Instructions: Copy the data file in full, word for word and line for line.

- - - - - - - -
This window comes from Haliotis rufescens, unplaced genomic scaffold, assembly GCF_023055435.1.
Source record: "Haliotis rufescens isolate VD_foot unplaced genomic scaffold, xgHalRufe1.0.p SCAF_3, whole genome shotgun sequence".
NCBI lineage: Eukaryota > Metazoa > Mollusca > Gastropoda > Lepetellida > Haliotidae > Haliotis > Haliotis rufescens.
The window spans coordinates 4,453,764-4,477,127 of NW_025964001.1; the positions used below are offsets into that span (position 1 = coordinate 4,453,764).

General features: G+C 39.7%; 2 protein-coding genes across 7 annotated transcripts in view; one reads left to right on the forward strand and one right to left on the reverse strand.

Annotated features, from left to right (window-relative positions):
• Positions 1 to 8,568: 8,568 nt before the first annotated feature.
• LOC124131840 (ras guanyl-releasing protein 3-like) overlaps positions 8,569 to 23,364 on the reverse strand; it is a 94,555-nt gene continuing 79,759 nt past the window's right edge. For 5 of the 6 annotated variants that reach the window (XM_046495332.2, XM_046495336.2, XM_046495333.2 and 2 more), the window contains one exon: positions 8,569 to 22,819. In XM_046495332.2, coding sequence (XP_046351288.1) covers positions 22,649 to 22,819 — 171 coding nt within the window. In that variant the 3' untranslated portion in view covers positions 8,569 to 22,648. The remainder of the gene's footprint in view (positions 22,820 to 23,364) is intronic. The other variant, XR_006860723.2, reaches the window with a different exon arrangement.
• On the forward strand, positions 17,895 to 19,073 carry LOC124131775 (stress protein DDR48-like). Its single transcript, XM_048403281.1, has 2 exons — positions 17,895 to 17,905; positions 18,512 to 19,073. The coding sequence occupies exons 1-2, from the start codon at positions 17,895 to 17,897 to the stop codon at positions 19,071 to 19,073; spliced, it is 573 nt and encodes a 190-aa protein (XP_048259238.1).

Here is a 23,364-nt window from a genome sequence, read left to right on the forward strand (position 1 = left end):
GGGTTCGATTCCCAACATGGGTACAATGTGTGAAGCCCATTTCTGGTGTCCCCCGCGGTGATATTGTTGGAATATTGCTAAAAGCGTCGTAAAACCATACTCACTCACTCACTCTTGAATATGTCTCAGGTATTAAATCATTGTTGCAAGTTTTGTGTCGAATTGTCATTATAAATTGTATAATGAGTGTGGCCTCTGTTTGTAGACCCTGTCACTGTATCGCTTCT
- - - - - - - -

This window comes from Haliotis rufescens, unplaced genomic scaffold, assembly GCF_023055435.1.
Source record: "Haliotis rufescens isolate VD_foot unplaced genomic scaffold, xgHalRufe1.0.p SCAF_3, whole genome shotgun sequence".
NCBI lineage: Eukaryota > Metazoa > Mollusca > Gastropoda > Lepetellida > Haliotidae > Haliotis > Haliotis rufescens.
The window spans coordinates 4,453,764-4,477,127 of NW_025964001.1; the positions used below are offsets into that span (position 1 = coordinate 4,453,764).

General features: G+C 39.7%; 2 protein-coding genes across 7 annotated transcripts in view; one reads left to right on the forward strand and one right to left on the reverse strand.

Annotated features, from left to right (window-relative positions):
• Positions 1 to 8,568: 8,568 nt before the first annotated feature.
• LOC124131840 (ras guanyl-releasing protein 3-like) overlaps positions 8,569 to 23,364 on the reverse strand; it is a 94,555-nt gene continuing 79,759 nt past the window's right edge. For 5 of the 6 annotated variants that reach the window (XM_046495332.2, XM_046495336.2, XM_046495333.2 and 2 more), the window contains one exon: positions 8,569 to 22,819. In XM_046495332.2, coding sequence (XP_046351288.1) covers positions 22,649 to 22,819 — 171 coding nt within the window. In that variant the 3' untranslated portion in view covers positions 8,569 to 22,648. The remainder of the gene's footprint in view (positions 22,820 to 23,364) is intronic. The other variant, XR_006860723.2, reaches the window with a different exon arrangement.
• On the forward strand, positions 17,895 to 19,073 carry LOC124131775 (stress protein DDR48-like). Its single transcript, XM_048403281.1, has 2 exons — positions 17,895 to 17,905; positions 18,512 to 19,073. The coding sequence occupies exons 1-2, from the start codon at positions 17,895 to 17,897 to the stop codon at positions 19,071 to 19,073; spliced, it is 573 nt and encodes a 190-aa protein (XP_048259238.1).

Here is a 23,364-nt window from a genome sequence, read left to right on the forward strand (position 1 = left end):
GGGTTCGATTCCCAACATGGGTACAATGTGTGAAGCCCATTTCTGGTGTCCCCCGCGGTGATATTGTTGGAATATTGCTAAAAGCGTCGTAAAACCATACTCACTCACTCACTCTTGAATATGTCTCAGGTATTAAATCATTGTTGCAAGTTTTGTGTCGAATTGTCATTATAAATTGTATAATGAGTGTGGCCTCTGTTTGTAGACCCTGTCACTGTATCGCTTCT